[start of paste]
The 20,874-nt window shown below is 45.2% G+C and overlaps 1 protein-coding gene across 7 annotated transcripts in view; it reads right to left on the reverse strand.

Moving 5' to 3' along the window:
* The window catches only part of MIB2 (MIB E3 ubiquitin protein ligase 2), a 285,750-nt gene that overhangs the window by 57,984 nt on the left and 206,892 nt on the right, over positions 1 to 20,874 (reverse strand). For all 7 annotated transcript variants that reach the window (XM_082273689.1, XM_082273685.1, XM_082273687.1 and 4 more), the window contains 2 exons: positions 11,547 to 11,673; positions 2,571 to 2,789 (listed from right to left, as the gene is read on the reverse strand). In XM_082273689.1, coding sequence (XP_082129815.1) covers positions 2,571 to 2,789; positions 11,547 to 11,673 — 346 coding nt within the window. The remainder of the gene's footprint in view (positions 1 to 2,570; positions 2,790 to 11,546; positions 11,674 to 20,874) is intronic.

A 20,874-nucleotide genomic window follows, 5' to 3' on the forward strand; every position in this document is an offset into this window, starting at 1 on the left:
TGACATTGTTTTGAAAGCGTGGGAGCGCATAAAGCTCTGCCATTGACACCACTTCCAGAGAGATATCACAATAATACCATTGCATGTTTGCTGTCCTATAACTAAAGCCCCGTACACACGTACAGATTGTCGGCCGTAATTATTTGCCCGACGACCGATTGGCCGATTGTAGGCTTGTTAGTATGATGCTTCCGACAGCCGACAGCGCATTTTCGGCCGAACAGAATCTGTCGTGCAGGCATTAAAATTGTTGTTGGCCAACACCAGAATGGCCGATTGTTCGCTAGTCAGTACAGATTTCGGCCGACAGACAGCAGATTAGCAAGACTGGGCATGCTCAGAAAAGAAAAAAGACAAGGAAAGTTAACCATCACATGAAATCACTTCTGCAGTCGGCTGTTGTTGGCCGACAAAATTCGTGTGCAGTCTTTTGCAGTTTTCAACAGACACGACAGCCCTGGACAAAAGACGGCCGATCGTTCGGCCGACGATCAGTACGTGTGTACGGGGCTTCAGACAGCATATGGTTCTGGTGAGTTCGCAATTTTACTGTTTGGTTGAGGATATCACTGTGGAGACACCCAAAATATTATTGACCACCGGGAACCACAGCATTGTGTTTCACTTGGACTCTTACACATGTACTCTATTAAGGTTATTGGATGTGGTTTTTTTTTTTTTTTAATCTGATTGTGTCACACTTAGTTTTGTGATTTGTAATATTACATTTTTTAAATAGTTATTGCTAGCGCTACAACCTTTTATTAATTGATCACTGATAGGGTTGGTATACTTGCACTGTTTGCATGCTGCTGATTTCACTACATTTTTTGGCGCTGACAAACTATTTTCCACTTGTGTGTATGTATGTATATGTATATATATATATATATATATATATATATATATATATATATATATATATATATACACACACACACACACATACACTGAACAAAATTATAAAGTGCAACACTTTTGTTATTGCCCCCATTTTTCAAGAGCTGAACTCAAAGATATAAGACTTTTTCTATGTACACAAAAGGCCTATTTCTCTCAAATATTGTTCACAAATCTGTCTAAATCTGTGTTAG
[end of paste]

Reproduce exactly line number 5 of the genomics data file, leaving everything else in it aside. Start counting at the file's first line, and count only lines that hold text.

TGACATTGTTTTGAAAGCGTGGGAGCGCATAAAGCTCTGCCATTGACACCACTTCCAGAGAGATATCACAATAATACCATTGCATGTTTGCTGTCCTATAACTAAAGCCCCGTACACACGTACAGATTGTCGGCCGTAATTATTTGCCCGACGACCGATTGGCCGATTGTAGGCTTGTTAGTATGATGCTTCCGACAGCCGACAGCGCATTTTCGGCCGAACAGAATCTGTCGTGCAGGCATTAAAATTGTTGTTGGCCAACACCAGAATGGCCGATTGTTCGCTAGTCAGTACAGATTTCGGCCGACAGACAGCAGATTAGCAAGACTGGGCATGCTCAGAAAAGAAAAAAGACAAGGAAAGTTAACCATCACATGAAATCACTTCTGCAGTCGGCTGTTGTTGGCCGACAAAATTCGTGTGCAGTCTTTTGCAGTTTTCAACAGACACGACAGCCCTGGACAAAAGACGGCCGATCGTTCGGCCGACGATCAGTACGTGTGTACGGGGCTTCAGACAGCATATGGTTCTGGTGAGTTCGCAATTTTACTGTTTGGTTGAGGATATCACTGTGGAGACACCCAAAATATTATTGACCACCGGGAACCACAGCATTGTGTTTCACTTGGACTCTTACACATGTACTCTATTAAGGTTATTGGATGTGGTTTTTTTTTTTTTTTAATCTGATTGTGTCACACTTAGTTTTGTGATTTGTAATATTACATTTTTTAAATAGTTATTGCTAGCGCTACAACCTTTTATTAATTGATCACTGATAGGGTTGGTATACTTGCACTGTTTGCATGCTGCTGATTTCACTACATTTTTTGGCGCTGACAAACTATTTTCCACTTGTGTGTATGTATGTATATGTATATATATATATATATATATATATATATATATATATATATATATATATATATACACACACACACACACATACACTGAACAAAATTATAAAGTGCAACACTTTTGTTATTGCCCCCATTTTTCAAGAGCTGAACTCAAAGATATAAGACTTTTTCTATGTACACAAAAGGCCTATTTCTCTCAAATATTGTTCACAAATCTGTCTAAATCTGTGTTAG